This article is the third in a series on the Religion Singularity. Click here for Part 1. Click here for Part 2.
Organizing and sharing the data about the Religion Singularity continues to be an eye-opening experience for me. It has been enlightening to observe the responses of different groups of people. I’ve observed a couple interesting trends, especially among church people.
A continuing revelation has been how much more receptive to the data secular leaders are than church leaders. Business people, especially entrepreneurs, tend to see the trends and recognize the implications before I finish explaining them. Church leaders, on the other hand, are much more resistant. Some have trouble seeing the implications implied by the data, those who do become very defensive, and it’s hard to get them to see past the danger to the opportunity. And the more ensconced they are in the institutional church and the higher in the hierarchy they are, the more resistant they tend to be.
It’s not that they don’t recognize church decline. Everyone knows that churches are facing tough times. It’s the unwillingness to acknowledge that church demographic trends point to the end of the church as we know it. It’s thinking we can still tweak our way out of trouble or somehow revitalize the current model of church. Because if the Religion Singularity analysis is correct, it’s like thinking that the Titanic can dodge the iceberg.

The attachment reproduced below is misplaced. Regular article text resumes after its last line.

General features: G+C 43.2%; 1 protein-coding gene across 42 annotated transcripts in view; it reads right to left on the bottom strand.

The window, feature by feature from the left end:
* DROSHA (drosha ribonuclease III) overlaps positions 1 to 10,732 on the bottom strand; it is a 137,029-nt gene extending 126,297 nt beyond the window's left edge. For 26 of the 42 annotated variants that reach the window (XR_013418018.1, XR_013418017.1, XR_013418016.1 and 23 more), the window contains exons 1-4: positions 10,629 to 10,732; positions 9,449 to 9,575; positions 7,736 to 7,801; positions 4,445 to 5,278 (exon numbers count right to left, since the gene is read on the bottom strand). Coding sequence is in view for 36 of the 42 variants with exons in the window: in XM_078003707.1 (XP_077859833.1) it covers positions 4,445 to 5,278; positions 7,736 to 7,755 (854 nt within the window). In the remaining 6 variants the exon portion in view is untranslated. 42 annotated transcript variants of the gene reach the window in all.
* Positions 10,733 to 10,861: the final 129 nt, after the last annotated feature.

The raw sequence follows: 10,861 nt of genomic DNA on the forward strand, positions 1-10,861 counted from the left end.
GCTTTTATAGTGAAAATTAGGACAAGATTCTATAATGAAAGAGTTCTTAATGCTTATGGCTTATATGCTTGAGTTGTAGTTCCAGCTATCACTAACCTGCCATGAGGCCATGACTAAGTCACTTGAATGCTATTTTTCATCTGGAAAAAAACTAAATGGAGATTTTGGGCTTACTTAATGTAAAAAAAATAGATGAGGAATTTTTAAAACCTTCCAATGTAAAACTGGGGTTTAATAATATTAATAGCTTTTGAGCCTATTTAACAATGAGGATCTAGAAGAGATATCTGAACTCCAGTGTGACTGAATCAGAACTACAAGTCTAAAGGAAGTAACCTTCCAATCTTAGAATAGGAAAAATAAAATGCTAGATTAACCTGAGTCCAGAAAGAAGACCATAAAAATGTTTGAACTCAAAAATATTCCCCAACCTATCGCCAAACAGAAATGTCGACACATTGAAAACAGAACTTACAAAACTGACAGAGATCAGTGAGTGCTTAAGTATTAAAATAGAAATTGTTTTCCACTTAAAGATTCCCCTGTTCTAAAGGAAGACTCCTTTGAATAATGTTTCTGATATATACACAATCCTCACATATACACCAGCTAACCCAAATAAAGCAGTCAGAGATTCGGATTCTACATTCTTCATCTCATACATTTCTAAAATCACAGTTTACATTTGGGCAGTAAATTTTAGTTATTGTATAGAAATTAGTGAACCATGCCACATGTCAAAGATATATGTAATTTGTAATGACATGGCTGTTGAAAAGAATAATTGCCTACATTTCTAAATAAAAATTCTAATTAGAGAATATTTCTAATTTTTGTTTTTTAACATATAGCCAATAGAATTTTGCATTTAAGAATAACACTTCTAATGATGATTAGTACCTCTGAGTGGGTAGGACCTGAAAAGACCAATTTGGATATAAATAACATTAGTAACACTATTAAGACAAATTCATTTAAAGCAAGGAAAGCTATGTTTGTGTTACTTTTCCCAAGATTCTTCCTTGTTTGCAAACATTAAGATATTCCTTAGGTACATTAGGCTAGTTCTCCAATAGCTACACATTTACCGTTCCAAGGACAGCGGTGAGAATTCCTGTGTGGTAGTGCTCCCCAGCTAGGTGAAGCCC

And I continue to be astonished that no one in the church noticed the implications of this data before I did. After all, I’m no genius and it wasn’t rocket surgery. The demographic data I used have been around for decades and is updated every year. All it required was a spreadsheet and simple subtraction. It’s just that nobody had ever done the math. Perhaps I might have missed the implications, too, had I not stumbled into an science museum exhibit about Ray Kurzweil’s book on the Technological Singularity while I was pondering it.
In any event, I’ve been pondering the source of this resistance. And today, as I was riding my bike to the coffee shop where I do my writing, it came to me. It’s because of grief – a prospective grief at the coming death of the institutional church. And before they can see the potential resurrection of the church in a new form, they have to go through familiar stages of grief laid out by Elizabeth Kübler-Ross: Denial, Anger, Bargaining, Depression, and finally Acceptance.
It became even clearer to me when I saw the following graph, a slightly tweaked, seven-stage version Kübler-Ross’s work, and it left me feeling a lot more sympathetic to the resistance I’ve been experiencing, and a lot more patient with the people offering that resistance. Most of us ordained leaders have a love/hate relationship with the church, but the frustration and anger we feel at the church from time to time is actually born of the love we have for what we know it could be.
It’s no wonder we find ourselves resistant to see its impending death, even if we believe there will be a resurrection on the other side.
We’ve got a lot of grief work to do before we can be at peace with the work God is asking us to do.
And we at The FaithX Project can provide a little help through the process.